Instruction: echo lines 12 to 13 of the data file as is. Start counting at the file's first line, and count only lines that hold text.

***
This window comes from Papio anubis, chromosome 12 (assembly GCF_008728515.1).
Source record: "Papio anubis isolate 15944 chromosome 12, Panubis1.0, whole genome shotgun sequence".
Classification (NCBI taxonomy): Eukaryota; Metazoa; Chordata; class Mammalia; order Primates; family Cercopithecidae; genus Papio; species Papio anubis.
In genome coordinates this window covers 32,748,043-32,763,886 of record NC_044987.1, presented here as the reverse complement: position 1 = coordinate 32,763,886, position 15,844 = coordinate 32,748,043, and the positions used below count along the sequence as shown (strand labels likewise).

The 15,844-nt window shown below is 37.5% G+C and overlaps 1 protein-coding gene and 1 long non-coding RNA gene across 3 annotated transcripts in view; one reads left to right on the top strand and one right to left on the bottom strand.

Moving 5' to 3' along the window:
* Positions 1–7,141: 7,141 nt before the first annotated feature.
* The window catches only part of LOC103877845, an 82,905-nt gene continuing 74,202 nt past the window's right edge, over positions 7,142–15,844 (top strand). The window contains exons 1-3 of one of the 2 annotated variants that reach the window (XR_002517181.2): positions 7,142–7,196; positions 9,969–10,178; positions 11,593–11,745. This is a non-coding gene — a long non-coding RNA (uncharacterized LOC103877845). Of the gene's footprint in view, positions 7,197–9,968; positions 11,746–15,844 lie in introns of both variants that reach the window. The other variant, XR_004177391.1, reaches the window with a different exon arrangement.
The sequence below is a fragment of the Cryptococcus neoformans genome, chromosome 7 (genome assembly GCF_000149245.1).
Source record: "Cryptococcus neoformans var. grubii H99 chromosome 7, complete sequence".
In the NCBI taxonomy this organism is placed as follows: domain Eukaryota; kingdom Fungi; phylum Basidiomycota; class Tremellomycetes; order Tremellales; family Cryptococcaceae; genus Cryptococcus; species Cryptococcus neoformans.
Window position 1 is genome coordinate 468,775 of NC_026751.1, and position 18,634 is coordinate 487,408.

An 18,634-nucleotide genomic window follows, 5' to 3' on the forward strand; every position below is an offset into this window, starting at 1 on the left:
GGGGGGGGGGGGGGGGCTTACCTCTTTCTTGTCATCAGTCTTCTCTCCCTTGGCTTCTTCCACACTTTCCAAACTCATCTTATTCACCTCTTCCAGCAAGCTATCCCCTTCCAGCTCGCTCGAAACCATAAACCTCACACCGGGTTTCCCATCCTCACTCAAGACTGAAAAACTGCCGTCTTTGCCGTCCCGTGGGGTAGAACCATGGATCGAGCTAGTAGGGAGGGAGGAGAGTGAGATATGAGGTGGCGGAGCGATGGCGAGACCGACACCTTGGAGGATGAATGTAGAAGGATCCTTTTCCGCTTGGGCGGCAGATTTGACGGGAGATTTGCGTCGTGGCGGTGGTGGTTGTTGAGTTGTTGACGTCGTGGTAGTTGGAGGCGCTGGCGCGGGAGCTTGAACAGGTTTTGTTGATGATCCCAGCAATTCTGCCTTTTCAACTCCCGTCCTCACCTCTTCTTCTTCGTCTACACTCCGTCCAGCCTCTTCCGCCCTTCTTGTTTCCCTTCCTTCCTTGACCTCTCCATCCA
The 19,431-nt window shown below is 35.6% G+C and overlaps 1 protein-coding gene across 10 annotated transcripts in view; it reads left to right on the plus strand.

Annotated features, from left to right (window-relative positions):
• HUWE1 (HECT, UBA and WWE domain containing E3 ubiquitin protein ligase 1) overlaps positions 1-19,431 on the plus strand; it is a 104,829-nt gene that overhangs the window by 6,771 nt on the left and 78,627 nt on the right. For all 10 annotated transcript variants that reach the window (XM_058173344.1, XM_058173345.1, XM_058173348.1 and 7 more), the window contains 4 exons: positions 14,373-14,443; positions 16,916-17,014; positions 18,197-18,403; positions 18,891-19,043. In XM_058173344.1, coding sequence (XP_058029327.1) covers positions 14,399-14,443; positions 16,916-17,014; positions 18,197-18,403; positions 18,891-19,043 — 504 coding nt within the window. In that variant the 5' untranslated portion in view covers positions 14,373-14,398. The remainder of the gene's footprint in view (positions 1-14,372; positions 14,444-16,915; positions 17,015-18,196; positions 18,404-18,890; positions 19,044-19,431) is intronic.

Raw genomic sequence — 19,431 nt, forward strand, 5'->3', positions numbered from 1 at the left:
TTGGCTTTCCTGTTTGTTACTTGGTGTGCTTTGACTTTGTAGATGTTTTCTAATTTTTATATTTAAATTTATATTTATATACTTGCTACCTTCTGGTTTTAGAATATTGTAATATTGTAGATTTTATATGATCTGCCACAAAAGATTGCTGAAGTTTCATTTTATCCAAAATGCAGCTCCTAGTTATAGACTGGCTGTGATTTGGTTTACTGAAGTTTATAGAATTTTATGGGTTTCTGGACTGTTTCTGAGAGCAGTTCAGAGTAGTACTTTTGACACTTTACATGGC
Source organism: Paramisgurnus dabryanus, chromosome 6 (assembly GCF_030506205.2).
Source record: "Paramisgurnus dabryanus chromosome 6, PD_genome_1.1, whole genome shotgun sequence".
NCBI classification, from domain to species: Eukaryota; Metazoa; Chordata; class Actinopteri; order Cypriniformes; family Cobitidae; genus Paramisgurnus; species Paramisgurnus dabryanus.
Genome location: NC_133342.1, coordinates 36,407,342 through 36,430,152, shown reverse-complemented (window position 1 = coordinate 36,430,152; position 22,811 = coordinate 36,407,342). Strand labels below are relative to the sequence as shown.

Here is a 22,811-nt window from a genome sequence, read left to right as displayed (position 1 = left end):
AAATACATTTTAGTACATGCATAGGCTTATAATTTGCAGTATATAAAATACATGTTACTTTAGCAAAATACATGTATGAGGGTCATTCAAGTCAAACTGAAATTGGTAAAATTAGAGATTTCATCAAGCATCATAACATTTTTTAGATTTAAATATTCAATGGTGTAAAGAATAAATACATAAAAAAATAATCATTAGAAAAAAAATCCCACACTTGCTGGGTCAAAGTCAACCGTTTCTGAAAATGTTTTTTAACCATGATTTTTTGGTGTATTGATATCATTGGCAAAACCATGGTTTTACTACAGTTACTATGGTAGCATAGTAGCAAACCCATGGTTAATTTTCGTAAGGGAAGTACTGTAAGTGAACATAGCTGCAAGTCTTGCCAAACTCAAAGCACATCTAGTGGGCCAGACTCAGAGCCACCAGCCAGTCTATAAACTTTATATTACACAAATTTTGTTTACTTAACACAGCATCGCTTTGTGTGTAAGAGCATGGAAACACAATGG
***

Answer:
Window position 1 is genome coordinate 468,775 of NC_026751.1, and position 18,634 is coordinate 487,408.

An 18,634-nucleotide genomic window follows, 5' to 3' on the forward strand; every position below is an offset into this window, starting at 1 on the left: